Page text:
He is unending enough to enlarge our limitations.

He is our God.

 

 

Good Reason

Isn’t it true that some days it seems that every which way you turn, bad news awaits? Sometimes, the ripple effects of the Garden’s sin-splash enter our life’s spheres from every side . . . and the undertow seems enough to almost pull you under.

 

Yesterday was one of those days. Our little household is floating along life’s currents just fine for the moment, but it seems like just about everyone we know and love is struggling to keep their heads above water. Our hearts ache. You know that ache? The one where you pray hard, and throw out what little lifelines you can, but really, your hands are tied and only God can move and do the rescuing?

 

And even though it feels different and you feel helpless, nothing’s really changed from the good times to the bad. God is the same. We’re powerless in any sense of control all the time, not just when it feels like it. I think it just hurts more when you’re stuck on the shoreline, watching others struggle for footing and lung-filling breath between life’s waves.

 

How do we come alongside others in their suffering? Do we shake our fists at God in His seeming unfairness? Do we ignore their pain so that we are not brought down low as well?

 

I think on words, spoken by others who have struggled for that air and found it:

 

I know there is poor and hideous suffering, and I’ve seen the hungry and the guns that go to war. I have lived pain, and my life can tell: I only deepen the wound of the world when I neglect to give thanks . . . [for] all the good things that a good God gives. Why would the world need more anger, more outrage? How does it save the world to reject unabashed joy when it is joy that saves us? Rejecting joy to stand in solidarity with the suffering doesn’t rescue the suffering. The converse does. The brave who focus on all things good and all things beautiful and all things true, even in the small, who give thanks for it and discover joy even in the here and now, they are the change agents who bring fullest Light to all the world. When we lay the soil of our hard lives open to the rain of grace and let joy penetrate our cracked and dry places, let joy soak into our broken skin and deep crevices, life grows. How can this not be the best thing for the world? For us? The clouds open when we mouth thanks.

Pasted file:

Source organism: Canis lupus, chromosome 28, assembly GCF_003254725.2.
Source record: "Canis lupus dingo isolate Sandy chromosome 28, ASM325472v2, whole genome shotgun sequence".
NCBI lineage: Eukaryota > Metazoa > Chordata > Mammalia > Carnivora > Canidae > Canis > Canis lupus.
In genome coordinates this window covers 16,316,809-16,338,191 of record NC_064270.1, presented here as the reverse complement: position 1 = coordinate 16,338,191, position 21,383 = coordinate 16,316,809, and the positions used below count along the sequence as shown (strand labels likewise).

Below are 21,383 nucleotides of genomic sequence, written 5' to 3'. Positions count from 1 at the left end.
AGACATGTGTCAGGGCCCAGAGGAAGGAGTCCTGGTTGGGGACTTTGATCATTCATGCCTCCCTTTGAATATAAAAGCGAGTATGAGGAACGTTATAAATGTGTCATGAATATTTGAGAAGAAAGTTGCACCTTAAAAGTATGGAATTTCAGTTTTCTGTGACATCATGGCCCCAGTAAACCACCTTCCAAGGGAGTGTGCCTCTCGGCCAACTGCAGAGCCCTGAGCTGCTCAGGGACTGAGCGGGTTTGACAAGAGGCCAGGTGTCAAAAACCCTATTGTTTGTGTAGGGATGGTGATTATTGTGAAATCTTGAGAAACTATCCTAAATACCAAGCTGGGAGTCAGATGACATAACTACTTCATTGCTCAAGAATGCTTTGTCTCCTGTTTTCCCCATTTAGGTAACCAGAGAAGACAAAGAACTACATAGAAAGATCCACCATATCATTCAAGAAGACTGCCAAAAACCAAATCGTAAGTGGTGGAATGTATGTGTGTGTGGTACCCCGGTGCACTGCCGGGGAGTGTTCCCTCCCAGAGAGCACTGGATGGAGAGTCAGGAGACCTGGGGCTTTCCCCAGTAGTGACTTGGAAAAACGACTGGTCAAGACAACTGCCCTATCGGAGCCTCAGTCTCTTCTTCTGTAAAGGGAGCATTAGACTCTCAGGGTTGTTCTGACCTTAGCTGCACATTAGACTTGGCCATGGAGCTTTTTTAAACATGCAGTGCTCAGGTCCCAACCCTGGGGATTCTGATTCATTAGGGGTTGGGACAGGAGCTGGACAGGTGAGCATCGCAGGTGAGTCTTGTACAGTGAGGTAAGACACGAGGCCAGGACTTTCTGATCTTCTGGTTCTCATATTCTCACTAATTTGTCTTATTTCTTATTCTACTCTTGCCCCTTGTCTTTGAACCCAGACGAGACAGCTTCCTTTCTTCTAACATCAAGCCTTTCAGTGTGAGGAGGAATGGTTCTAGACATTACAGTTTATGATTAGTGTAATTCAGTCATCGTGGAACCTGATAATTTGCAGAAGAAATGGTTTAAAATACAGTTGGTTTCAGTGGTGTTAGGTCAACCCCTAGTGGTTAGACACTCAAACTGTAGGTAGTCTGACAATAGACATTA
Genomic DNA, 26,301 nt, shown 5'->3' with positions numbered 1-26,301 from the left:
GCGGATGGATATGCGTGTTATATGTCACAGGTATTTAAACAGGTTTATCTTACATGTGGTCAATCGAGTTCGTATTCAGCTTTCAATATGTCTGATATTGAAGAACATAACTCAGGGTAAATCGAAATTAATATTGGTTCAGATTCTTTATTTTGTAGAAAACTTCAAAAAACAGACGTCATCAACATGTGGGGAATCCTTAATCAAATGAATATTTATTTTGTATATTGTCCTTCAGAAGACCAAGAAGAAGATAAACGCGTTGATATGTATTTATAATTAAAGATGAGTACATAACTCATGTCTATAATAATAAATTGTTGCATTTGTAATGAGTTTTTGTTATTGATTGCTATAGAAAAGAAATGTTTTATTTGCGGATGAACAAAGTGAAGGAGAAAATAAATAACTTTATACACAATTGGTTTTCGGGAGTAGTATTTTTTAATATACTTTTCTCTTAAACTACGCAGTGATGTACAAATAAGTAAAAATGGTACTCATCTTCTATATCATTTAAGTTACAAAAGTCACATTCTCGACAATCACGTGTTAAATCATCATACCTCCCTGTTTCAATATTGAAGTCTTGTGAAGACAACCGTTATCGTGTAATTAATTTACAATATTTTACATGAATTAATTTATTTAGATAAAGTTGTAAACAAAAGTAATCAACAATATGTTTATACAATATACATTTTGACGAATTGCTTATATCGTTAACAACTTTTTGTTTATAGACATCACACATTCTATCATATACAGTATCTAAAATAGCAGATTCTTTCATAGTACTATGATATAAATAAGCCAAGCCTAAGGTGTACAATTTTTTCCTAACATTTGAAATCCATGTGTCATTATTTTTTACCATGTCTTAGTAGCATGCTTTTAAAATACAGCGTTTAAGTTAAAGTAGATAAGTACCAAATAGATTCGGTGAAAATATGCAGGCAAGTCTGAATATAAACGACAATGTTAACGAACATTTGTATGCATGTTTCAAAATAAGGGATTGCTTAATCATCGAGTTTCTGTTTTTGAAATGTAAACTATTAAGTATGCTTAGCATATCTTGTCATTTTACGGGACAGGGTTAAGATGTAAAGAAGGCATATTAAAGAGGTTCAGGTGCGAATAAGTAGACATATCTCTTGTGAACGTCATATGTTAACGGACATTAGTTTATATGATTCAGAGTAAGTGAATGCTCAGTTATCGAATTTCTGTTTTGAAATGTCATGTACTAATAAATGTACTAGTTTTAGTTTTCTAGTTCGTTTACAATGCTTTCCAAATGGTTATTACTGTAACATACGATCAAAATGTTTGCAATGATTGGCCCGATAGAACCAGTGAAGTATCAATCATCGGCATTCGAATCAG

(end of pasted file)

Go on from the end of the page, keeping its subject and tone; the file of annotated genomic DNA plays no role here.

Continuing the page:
~~Ann Voskamp, One Thousand Gifts

 

 

Maybe when others are struggling for air, we breathe deep, and look for the joy – the beauty – that a good God is sure to bring. Look for the Rescuer. Pray for the Rescuer. Maybe thenwe motion hope from the shoreline.

 

And I think on words from our Pastor and I can’t quote, but the idea has been a healing balm . . .

 

As Christians in this world, we are never fully content because we were not made for this world. We were not made for the heartache, the death, the disease, the waiting. We were made for another world.

But, neither our we ever completely without joy because we have hope in a God who is making all things right. We have hope in what is to come. We are never fully content, but neither are we ever completely without hope and joy.

~~Joe Novenson, paraphrase (and probably a bad one)

 

 

The in-between. The here and now.

 

Today I am singing a song that, I think, captured this idea.

 

 

we were pressed on every side
full of fear and troubled thoughts
for good reason we carried heavy hearts

it is good to come together
in our friendship to remember
all the reasons hope is in our hearts

hallelujah hallelujah
Christ our joy and strength
hallelujah hallelujah
Christ our joy and strength

now with patience in our suffering
perseverance in our prayers
with good reason this hope is in our hearts

hallelujah hallelujah
Christ our joy and strength
hallelujah hallelujah
Christ our joy and strength

oh we saw the face of Angels
many good things well secured
for good reason this joy is in our hearts

hallelujah hallelujah
Christ our joy and strength
hallelujah hallelujah
Christ our joy and strength

for good reason joy is in our hearts

~~ Sara Groves, from Fireflies and Songs

 

So, we are pressed. But there is good reason.

 

Joy.

Hope.

Christ.